web analytics

Tag Archive | "Gross"

Yard waste burns out of control


The Cedar Springs Fire Department works to put out any hotspots after a grassfire at this home on 18 Mile in Nelson Township Tuesday. Post photo by J. Reed.

It’s wildfire season in Michigan

The Cedar Springs Fire Department responded to their first grass fire of the season Tuesday, April 12, shortly after 6 p.m. in Nelson Township.
The call came in saying that the backyard and side yard were burning at 5316 18 Mile Rd, just west of Ritchie.
According to Cedar Springs Fire Chief Jerry Gross, the homeowner was burning yard waste that got out control. There was no burn permit registered to the residence.
“It’s just dry enough, and not yet green enough, that conditions are right for this to happen,” said Chief Gross. “We were lucky that the wind was in our favor.”
Then on Wednesday, April 13, Solon Township, Cedar Springs, and Sand Lake Fire Departments all fought a fire on Algoma, between 20 and 21 Mile. That call came in about 2:15, saying that a truck, trailer with a propane tank, RV, and the grass was all on fire and spreading. The departments got it under control quickly, but it was close to press time, and Solon Deputy Fire Chief Brian VanderLaan did not yet have details on how the fire started.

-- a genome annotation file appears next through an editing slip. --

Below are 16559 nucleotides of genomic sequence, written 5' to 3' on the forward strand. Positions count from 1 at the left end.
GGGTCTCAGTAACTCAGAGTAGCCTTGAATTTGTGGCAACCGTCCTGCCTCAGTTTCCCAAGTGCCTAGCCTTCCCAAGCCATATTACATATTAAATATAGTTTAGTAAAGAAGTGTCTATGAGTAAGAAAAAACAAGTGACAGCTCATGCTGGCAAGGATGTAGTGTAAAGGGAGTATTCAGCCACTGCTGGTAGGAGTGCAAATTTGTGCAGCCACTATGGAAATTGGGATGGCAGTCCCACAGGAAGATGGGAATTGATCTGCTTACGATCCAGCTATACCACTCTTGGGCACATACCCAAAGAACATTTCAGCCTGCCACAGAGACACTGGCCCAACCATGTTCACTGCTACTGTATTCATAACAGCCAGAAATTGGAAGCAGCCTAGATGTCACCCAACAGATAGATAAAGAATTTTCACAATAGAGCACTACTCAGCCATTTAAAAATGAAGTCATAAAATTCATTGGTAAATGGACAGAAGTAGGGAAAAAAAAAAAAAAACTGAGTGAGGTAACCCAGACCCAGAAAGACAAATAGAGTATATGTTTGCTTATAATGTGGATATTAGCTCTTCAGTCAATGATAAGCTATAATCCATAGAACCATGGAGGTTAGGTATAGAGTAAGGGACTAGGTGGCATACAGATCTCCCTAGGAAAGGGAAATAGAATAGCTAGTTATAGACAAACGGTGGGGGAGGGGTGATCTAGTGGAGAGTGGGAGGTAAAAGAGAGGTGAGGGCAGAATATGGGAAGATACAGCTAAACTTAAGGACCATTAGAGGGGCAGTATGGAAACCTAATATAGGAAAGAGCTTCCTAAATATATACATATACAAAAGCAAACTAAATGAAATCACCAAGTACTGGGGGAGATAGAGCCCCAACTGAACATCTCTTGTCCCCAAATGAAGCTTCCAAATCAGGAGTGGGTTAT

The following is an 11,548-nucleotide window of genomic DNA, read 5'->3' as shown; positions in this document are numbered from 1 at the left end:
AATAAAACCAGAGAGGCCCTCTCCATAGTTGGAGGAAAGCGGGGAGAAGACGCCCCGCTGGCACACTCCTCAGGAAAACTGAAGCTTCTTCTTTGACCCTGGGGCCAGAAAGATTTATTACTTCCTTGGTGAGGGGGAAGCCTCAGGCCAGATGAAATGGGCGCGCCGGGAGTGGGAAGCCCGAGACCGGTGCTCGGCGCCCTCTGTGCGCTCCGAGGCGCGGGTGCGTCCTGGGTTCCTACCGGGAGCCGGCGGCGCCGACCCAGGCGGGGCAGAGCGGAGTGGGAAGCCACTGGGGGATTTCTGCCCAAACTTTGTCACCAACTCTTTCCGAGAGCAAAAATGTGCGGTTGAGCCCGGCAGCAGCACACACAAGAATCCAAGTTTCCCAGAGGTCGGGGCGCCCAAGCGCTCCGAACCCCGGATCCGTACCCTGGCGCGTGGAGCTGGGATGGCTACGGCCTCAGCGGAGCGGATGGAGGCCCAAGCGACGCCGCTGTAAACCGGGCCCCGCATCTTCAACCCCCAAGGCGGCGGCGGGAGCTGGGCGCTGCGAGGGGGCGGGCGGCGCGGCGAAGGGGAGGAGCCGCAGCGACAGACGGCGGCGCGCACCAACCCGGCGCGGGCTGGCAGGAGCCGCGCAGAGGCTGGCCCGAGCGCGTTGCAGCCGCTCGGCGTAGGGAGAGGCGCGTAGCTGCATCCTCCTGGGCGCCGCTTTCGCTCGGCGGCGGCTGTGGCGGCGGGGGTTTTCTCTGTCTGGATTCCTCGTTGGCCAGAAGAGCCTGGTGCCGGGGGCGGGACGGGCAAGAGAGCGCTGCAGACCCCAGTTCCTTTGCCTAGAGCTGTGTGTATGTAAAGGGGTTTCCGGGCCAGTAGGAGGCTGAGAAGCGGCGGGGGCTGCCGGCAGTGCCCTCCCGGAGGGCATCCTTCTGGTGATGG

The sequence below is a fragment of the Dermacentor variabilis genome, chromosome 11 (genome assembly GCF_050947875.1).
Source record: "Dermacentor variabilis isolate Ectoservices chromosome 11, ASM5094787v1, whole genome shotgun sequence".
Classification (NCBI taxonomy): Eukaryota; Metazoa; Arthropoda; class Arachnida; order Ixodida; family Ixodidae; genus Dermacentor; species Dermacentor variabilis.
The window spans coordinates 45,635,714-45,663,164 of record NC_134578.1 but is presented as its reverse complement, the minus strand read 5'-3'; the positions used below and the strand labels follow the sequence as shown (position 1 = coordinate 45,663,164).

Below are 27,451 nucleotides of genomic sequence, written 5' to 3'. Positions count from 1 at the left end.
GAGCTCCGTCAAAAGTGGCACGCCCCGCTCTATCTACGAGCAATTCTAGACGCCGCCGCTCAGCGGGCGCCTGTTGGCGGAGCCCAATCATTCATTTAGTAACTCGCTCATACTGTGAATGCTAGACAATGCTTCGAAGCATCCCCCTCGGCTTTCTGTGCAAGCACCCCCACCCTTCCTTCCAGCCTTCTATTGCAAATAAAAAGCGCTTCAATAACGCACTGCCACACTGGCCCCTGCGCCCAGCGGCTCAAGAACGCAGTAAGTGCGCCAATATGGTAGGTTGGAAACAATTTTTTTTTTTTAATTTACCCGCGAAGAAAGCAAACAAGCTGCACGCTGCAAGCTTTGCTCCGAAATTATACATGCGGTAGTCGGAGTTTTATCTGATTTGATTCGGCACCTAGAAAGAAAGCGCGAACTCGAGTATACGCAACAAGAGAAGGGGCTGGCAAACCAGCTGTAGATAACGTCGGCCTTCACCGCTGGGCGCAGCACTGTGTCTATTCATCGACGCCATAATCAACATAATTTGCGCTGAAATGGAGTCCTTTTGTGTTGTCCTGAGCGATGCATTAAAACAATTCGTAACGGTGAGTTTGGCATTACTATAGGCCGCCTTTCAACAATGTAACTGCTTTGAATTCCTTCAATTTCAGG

Grass fires were popping up all over Kent County Tuesday and Wednesday.
The Department of Natural Resources issued a bulletin last week about the danger of wildfires right now. “Spring is wildfire season in Michigan,” said Paul Kollmeyer, DNR’s fire prevention specialist based in Cadillac. “Dead grass and other vegetation are exposed when the snow melts, and quickly dry under windy warm conditions creating a tinder fuel that easily ignites. This dead vegetation, coupled with a lack of moisture, creates a perfect mix for high wildfire danger.”
The long range forecast models for Michigan show expected average temperatures and rainfall for Michigan this spring, he noted.
“It is always a day-to-day situation during spring fire season in Michigan,” Kollmeyer said. “Even if we have average temperatures and rainfall, there will always be several dry, windy days that cause problems if a fire happens to start in the right place at the right time.”